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An event at my grocery store.

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posted on Aug, 10 2009 @ 11:25 PM
reply to post by TeddiRevolution

Wow, irrational human stupidity in the face of the slightest disruption to their self-centric and unrealistic expectation of what reality should be.

What a shocker!!

People are stupid.

PS: Whoever has the planet-blower-upper, can you push the button now?


posted on Aug, 10 2009 @ 11:31 PM
I've been following this thread today. I decided to post something now. I don't know where the poster lives. I do recall the major flood that effected Iowa shortly after Katrina hit in the south. The reports that came from Iowa were so very different than the reports from the Katrina hit areas. Yeah, maybe, the horrors weren't the same. But the citizens of Iowa came together and worked together and, together, they saved themselves, with no federal aid, either.

I, and many millions of people experienced devastating ice storm in Kentucky in January and February of this year. There was no looting. There was no federal involvement. There was very little state involvement. National Guard did some things, but they were limited and I never saw them for the first two weeks. Myself, I had no electricity for 13 days. A very few people in some pockets had electricity. And they opened up their homes to others. We shared food. We shared information. Like, how to cook coffee in a woodbuning stove that is safety rated, so that the top doesn't get hot. heh. There are ways. We gathered together, those of us that were able and had the equipment and began clearing roads of the great masses of debris from the fallen trees. Stores weren't open. Roads were closed. Those people that had vehicles, like me, with a Jeep Wrangler, would collect gasoline from others and gather together supplies for those less fortunate and deliver these things. I got really ill during this time. I gave my keys to a more fortunate person and he used my jeep to deliver aid. And even though I was ill, I still maintained a fire in my stove to warm food and coffee for others, sleeping little. And as I was lying on the couch, coughing and hacking and keeping the fire going, while the rest of my family was delivered to a safer and warmer place, and making sure my animals didn't freeze to death, the old guy who lives down the road from me, came to my house and worked all day using my chainsaw to cut out up all the downed trees and branches, cutting them into peices that we will all be able to burn next winter should the same situation happen. My community pulled together. And I happen to have a radio that can be cranked and it will play for about 20 minutes. And I kept it cranking for 2 weeks, to get the news and the information about others much less fortunate than us. I guess it's just a matter of what sort of community people live in, and who makes up that community.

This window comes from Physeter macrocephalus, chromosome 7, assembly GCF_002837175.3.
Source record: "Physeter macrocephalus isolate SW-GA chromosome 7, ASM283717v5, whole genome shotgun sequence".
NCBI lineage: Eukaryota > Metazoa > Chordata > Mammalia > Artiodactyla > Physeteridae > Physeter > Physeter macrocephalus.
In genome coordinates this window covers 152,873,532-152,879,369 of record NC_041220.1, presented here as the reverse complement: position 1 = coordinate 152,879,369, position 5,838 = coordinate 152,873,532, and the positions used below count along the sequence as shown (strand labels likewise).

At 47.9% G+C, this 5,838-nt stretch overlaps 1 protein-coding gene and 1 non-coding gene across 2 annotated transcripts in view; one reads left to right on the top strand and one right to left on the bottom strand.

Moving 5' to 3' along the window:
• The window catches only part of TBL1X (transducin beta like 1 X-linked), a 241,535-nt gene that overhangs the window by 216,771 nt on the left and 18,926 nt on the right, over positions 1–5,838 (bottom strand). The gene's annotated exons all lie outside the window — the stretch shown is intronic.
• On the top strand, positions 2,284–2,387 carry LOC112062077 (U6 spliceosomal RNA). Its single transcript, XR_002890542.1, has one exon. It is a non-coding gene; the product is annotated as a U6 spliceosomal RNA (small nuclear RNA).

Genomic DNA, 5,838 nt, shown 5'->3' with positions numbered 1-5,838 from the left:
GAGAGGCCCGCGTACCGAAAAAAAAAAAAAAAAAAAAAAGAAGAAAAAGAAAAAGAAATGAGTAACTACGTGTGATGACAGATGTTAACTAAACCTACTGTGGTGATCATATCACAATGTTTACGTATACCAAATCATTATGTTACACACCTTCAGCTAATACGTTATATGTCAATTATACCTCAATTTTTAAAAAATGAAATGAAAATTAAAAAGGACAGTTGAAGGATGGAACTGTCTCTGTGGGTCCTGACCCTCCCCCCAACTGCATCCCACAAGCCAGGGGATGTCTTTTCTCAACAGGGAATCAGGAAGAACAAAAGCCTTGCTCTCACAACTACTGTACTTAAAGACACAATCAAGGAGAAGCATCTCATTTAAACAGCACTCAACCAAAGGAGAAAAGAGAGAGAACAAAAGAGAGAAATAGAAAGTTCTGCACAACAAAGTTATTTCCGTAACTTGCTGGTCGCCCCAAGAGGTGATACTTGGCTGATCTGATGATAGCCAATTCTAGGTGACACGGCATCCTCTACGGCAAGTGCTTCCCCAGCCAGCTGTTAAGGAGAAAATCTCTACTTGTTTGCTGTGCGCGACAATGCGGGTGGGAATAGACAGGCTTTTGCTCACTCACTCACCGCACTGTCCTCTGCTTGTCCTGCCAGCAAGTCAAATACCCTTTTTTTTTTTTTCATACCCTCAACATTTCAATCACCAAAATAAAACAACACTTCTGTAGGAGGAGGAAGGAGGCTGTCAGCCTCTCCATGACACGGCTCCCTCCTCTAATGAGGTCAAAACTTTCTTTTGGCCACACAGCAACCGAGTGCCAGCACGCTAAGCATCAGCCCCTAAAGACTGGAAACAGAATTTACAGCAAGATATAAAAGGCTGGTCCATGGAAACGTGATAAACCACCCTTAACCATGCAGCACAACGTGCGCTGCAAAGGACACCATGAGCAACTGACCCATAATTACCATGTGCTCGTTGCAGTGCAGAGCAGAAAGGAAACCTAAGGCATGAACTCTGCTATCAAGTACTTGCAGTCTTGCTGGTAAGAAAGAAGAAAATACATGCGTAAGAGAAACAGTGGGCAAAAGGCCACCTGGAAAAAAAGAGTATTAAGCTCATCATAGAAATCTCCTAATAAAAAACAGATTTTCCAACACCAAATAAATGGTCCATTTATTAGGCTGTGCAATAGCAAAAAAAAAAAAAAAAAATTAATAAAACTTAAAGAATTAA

I bought that Jeep in the spring of 1998, following another devasting winter storm. I was safe and happy in my home. I had heat from wood. I had food because, well, I just keep food for such things. And I had a radio and I listened to it during the times it was my turn to feed the fire, and I said then, I will buy me a vehicle that will allow me to help other people in these situations.

We're not all animals out here.

posted on Aug, 10 2009 @ 11:34 PM
reply to post by TeddiRevolution

This reminds me of that Twilight Zone (The Monsters are due on Maple Street) or something like that.

Part one opens up to a scene which was must like your grocery store before the power went out.

Maple Street, USA. Late Summer. A tree-lined little world of front porch gliders, barbecues, the laughter of children, and the bell of an ice cream vendor. At the sound of the roar and a flash of light, it will be precisely 6:43 PM on Maple Street.

Something happens, and they don't know what it is.

This is Maple Street on a late Saturday afternoon. Maple Street, in the last calm and reflective moments...before the monsters came.

The power goes out.

People start to freak... a young kid mentions flying saucers from his comic book, another man who's always tinkering with a radio becomes suspect, one man goes looking a couple blocks away to see what's going on, and gradually the sun sets.

At some point in the process, someone has a gun, and another man gets shot.

And then they pan out to a couple of aliens, who have only shut off their power. One says to the other... that's all ya gotta do. They will destroy themselves.

The tools of conquest do not necessarily come with bombs and explosions and fallout. There are weapons that are simply thoughts, attitudes, prejudices. To be found only in the minds of men. For the record, prejudices can kill, and suspicion can destroy, and the frightened, thoughtless search for a scapegoat has a fallout all of its own: for the children, and the children yet unborn. And the pity of it is that these things can not be confined to the Twilight Zone.

posted on Aug, 10 2009 @ 11:37 PM

The mindless drones in panic, must have been a sight!
People are so helpless without modern tech.
I would have just put the food back and walked out and came back another time.
There's no sense in freaking out, it just shows how dependent you are on modern tech, and how weak you are.